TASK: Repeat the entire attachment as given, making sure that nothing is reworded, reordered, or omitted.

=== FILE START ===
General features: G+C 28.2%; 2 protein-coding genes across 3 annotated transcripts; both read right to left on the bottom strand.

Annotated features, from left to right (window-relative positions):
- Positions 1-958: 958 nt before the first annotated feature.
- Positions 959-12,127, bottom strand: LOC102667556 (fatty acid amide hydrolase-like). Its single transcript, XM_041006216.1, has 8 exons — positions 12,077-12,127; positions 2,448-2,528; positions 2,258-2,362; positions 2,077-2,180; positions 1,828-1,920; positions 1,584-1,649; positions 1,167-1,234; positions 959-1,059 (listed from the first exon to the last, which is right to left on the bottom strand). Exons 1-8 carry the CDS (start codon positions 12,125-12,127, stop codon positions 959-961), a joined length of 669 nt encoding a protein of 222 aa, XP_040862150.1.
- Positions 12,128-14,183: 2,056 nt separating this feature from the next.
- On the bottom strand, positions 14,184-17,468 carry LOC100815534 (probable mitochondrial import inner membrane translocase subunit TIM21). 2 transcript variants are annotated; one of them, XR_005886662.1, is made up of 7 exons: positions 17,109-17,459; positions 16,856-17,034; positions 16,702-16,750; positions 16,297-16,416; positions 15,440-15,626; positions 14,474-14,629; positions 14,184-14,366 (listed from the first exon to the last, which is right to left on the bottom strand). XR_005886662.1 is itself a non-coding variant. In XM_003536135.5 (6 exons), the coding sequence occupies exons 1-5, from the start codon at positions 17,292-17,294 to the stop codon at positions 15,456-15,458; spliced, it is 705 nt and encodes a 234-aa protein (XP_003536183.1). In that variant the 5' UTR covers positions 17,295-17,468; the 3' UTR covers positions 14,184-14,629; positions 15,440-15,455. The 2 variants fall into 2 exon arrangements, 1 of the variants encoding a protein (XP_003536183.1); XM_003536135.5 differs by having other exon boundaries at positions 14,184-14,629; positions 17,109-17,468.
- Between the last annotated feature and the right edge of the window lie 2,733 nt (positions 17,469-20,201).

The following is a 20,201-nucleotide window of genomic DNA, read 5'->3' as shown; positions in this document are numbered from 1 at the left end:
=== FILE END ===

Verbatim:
General features: G+C 28.2%; 2 protein-coding genes across 3 annotated transcripts; both read right to left on the bottom strand.

Annotated features, from left to right (window-relative positions):
- Positions 1-958: 958 nt before the first annotated feature.
- Positions 959-12,127, bottom strand: LOC102667556 (fatty acid amide hydrolase-like). Its single transcript, XM_041006216.1, has 8 exons — positions 12,077-12,127; positions 2,448-2,528; positions 2,258-2,362; positions 2,077-2,180; positions 1,828-1,920; positions 1,584-1,649; positions 1,167-1,234; positions 959-1,059 (listed from the first exon to the last, which is right to left on the bottom strand). Exons 1-8 carry the CDS (start codon positions 12,125-12,127, stop codon positions 959-961), a joined length of 669 nt encoding a protein of 222 aa, XP_040862150.1.
- Positions 12,128-14,183: 2,056 nt separating this feature from the next.
- On the bottom strand, positions 14,184-17,468 carry LOC100815534 (probable mitochondrial import inner membrane translocase subunit TIM21). 2 transcript variants are annotated; one of them, XR_005886662.1, is made up of 7 exons: positions 17,109-17,459; positions 16,856-17,034; positions 16,702-16,750; positions 16,297-16,416; positions 15,440-15,626; positions 14,474-14,629; positions 14,184-14,366 (listed from the first exon to the last, which is right to left on the bottom strand). XR_005886662.1 is itself a non-coding variant. In XM_003536135.5 (6 exons), the coding sequence occupies exons 1-5, from the start codon at positions 17,292-17,294 to the stop codon at positions 15,456-15,458; spliced, it is 705 nt and encodes a 234-aa protein (XP_003536183.1). In that variant the 5' UTR covers positions 17,295-17,468; the 3' UTR covers positions 14,184-14,629; positions 15,440-15,455. The 2 variants fall into 2 exon arrangements, 1 of the variants encoding a protein (XP_003536183.1); XM_003536135.5 differs by having other exon boundaries at positions 14,184-14,629; positions 17,109-17,468.
- Between the last annotated feature and the right edge of the window lie 2,733 nt (positions 17,469-20,201).

The following is a 20,201-nucleotide window of genomic DNA, read 5'->3' as shown; positions in this document are numbered from 1 at the left end: